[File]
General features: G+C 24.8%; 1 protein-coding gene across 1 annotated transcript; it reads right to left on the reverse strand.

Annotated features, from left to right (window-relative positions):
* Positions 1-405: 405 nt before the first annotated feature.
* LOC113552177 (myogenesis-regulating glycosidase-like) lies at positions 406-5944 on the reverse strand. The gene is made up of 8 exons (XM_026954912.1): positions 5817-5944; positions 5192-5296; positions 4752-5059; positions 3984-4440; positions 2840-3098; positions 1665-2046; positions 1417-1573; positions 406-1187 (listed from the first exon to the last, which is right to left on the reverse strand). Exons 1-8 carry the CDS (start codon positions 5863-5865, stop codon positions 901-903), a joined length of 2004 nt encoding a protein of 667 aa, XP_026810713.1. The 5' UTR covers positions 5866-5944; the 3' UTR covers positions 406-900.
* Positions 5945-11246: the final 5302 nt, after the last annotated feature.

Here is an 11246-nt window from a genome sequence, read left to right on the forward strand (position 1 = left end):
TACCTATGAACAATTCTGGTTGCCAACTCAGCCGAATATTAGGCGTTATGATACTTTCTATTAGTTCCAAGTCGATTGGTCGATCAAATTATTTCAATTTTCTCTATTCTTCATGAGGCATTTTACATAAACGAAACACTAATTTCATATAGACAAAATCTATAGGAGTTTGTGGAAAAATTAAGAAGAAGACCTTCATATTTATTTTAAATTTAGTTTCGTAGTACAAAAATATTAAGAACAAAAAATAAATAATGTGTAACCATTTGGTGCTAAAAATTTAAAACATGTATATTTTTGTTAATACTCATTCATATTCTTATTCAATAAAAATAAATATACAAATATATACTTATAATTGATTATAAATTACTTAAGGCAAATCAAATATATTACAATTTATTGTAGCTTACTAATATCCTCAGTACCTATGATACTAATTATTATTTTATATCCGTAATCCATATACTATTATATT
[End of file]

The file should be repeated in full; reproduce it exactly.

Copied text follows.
General features: G+C 24.8%; 1 protein-coding gene across 1 annotated transcript; it reads right to left on the reverse strand.

Annotated features, from left to right (window-relative positions):
* Positions 1-405: 405 nt before the first annotated feature.
* LOC113552177 (myogenesis-regulating glycosidase-like) lies at positions 406-5944 on the reverse strand. The gene is made up of 8 exons (XM_026954912.1): positions 5817-5944; positions 5192-5296; positions 4752-5059; positions 3984-4440; positions 2840-3098; positions 1665-2046; positions 1417-1573; positions 406-1187 (listed from the first exon to the last, which is right to left on the reverse strand). Exons 1-8 carry the CDS (start codon positions 5863-5865, stop codon positions 901-903), a joined length of 2004 nt encoding a protein of 667 aa, XP_026810713.1. The 5' UTR covers positions 5866-5944; the 3' UTR covers positions 406-900.
* Positions 5945-11246: the final 5302 nt, after the last annotated feature.

Here is an 11246-nt window from a genome sequence, read left to right on the forward strand (position 1 = left end):
TACCTATGAACAATTCTGGTTGCCAACTCAGCCGAATATTAGGCGTTATGATACTTTCTATTAGTTCCAAGTCGATTGGTCGATCAAATTATTTCAATTTTCTCTATTCTTCATGAGGCATTTTACATAAACGAAACACTAATTTCATATAGACAAAATCTATAGGAGTTTGTGGAAAAATTAAGAAGAAGACCTTCATATTTATTTTAAATTTAGTTTCGTAGTACAAAAATATTAAGAACAAAAAATAAATAATGTGTAACCATTTGGTGCTAAAAATTTAAAACATGTATATTTTTGTTAATACTCATTCATATTCTTATTCAATAAAAATAAATATACAAATATATACTTATAATTGATTATAAATTACTTAAGGCAAATCAAATATATTACAATTTATTGTAGCTTACTAATATCCTCAGTACCTATGATACTAATTATTATTTTATATCCGTAATCCATATACTATTATATT